Sometimes called the spiny anteater, the short-beaked echidna (pronounced e-kid-nuh) measures 30-45 cm (13.5-17.5 in.) long and weighs 2-5 kg (6.5-14.5 lb.). Although it resembles a porcupine or hedgehog, closer inspection of the echidna reveals some of the animal’s more unusual traits.
Echidnas are monotremes, or mammals that lay eggs. They have a lower body temperature than other mammals, maintaining temperatures around 31-32° C (87.8-89.6° F). Similar to reptiles, their legs protrude outwards and then downwards, resulting in a waddling effect when they walk.
Two types of fur cover their body. A coat of short, coarse hair insulates echidnas from the cold, while longer hairs act as spines, protecting them from predators. Their sharp, creamy-colored spines are 50 mm (2 in.) in length and are composed of keratin, the same material that makes up our fingernails.
Consuming ants, termites, grubs, larvae, and worms, the echidna is specially-adapted to hunt its prey. It has a pointy snout that can sense electrical signals from insect bodies. Once it detects its prey, the echidna uses its long, sharp claws and short, sturdy limbs to dig into the soil and expose the invertebrates. It finishes the deed by licking them up with its long, sticky tongue. Echidnas do not have teeth, but they do have horny pads in their mouths and on the back of their tongues which grind the prey.
Short-beaked echidnas are found all over Australia and southern New Guinea, in contrast to long-beaked echidnas, which reside only in the highlands of New Guinea. Limited only by an insufficient supply of ants or termites, short-beaked echidnas live in a range of climates and habitats. They are able to find shelter in rocks and fallen trees.
When confronted by predators, such as goannas (large Australian monitor lizards), dingoes, foxes, feral cats, dogs, eagles, and Tasmanian devils (which even eat the spines), the echidna employs several tactics for defense. On hard surfaces, they may run away or curl into a ball exposing only the spines. In other cases, they may dig into the soil or wedge themselves into a crevice or log, again only exposing the spines.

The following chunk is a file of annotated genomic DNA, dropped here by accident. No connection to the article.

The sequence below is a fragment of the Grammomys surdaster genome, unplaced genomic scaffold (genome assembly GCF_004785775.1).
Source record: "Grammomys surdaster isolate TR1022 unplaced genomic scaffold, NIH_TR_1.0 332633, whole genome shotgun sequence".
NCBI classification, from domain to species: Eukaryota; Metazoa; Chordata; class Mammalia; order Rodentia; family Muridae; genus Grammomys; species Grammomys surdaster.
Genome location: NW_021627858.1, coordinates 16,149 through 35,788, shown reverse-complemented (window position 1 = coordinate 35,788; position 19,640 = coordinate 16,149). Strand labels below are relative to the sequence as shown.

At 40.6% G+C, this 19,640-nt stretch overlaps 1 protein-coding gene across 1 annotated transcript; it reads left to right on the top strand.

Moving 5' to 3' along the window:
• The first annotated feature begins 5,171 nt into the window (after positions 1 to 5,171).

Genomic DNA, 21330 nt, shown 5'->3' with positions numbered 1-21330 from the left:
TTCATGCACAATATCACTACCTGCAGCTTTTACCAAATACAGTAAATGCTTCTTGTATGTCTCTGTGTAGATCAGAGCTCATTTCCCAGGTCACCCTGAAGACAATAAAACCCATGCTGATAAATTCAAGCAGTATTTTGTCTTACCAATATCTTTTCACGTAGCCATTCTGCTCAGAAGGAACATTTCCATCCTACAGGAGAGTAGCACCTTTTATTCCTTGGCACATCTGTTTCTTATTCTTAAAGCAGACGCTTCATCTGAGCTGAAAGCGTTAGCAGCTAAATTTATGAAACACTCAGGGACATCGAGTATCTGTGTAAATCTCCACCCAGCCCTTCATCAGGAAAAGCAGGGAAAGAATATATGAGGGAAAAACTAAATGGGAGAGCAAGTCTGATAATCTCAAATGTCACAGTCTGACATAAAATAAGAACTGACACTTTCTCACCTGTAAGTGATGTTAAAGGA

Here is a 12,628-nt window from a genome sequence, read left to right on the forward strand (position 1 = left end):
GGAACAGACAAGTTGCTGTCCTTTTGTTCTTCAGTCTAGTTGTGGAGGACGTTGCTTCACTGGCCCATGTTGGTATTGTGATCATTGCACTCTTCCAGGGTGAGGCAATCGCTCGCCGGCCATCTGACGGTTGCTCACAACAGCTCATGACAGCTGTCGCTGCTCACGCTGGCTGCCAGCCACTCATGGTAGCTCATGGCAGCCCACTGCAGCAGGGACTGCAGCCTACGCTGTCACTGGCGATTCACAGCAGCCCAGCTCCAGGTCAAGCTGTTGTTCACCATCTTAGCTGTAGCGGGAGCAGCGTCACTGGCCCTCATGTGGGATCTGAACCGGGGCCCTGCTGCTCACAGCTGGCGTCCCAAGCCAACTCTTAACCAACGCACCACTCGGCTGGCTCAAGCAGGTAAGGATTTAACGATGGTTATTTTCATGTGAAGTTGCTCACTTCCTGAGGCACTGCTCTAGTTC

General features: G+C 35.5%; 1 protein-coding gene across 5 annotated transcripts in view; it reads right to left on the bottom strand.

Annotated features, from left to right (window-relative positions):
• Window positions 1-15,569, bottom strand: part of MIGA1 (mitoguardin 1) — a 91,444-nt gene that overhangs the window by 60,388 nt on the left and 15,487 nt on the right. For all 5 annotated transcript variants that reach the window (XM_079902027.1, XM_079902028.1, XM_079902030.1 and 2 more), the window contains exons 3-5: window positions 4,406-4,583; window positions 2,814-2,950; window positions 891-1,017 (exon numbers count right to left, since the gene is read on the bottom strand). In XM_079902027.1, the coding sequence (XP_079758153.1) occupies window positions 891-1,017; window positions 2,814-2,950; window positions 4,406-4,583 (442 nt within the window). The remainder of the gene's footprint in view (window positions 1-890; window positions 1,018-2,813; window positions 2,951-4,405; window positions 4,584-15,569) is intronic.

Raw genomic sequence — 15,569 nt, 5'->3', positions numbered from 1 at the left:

Echidnas are largely solitary creatures and only convene to mate. At the beginning of the mating season, which spans from July to August, the female echidna develops a pouch. A few weeks after mating, she digs a burrow and lays one soft, leathery egg into her pouch. After 10 days, a blind, hairless baby echidna (known as a puggle) hatches and attaches itself to a milk patch inside the pouch. For the next 8-12 weeks, the puggle nurses inside the pouch until it develops spines. At this point, the puggle must vacate the pouch, but it still stays in the burrow for the next 6 months and continues to suckle.
Although short-beaked echidnas are considered common and widespread, they are protected by law in Australia. Threats include road accidents, bush fires, and droughts.
What You Can Do to Help
If you live in Australia or New Guinea, you can help echidnas by driving carefully, keeping pet dogs under control, and leaving gaps under fences so echidnas can roam freely.